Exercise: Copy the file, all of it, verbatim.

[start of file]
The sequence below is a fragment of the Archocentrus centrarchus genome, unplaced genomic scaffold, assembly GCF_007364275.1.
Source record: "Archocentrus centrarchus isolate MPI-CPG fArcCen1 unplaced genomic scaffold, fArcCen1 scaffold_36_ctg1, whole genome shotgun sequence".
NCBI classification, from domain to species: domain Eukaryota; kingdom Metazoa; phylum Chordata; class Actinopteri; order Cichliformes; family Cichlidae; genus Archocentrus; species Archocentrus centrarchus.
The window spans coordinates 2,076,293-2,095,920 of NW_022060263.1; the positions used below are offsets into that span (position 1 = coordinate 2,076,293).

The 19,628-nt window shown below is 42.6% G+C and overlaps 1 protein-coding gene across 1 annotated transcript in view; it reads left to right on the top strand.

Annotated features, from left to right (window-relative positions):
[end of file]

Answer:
The sequence below is a fragment of the Archocentrus centrarchus genome, unplaced genomic scaffold, assembly GCF_007364275.1.
Source record: "Archocentrus centrarchus isolate MPI-CPG fArcCen1 unplaced genomic scaffold, fArcCen1 scaffold_36_ctg1, whole genome shotgun sequence".
NCBI classification, from domain to species: domain Eukaryota; kingdom Metazoa; phylum Chordata; class Actinopteri; order Cichliformes; family Cichlidae; genus Archocentrus; species Archocentrus centrarchus.
The window spans coordinates 2,076,293-2,095,920 of NW_022060263.1; the positions used below are offsets into that span (position 1 = coordinate 2,076,293).

The 19,628-nt window shown below is 42.6% G+C and overlaps 1 protein-coding gene across 1 annotated transcript in view; it reads left to right on the top strand.

Annotated features, from left to right (window-relative positions):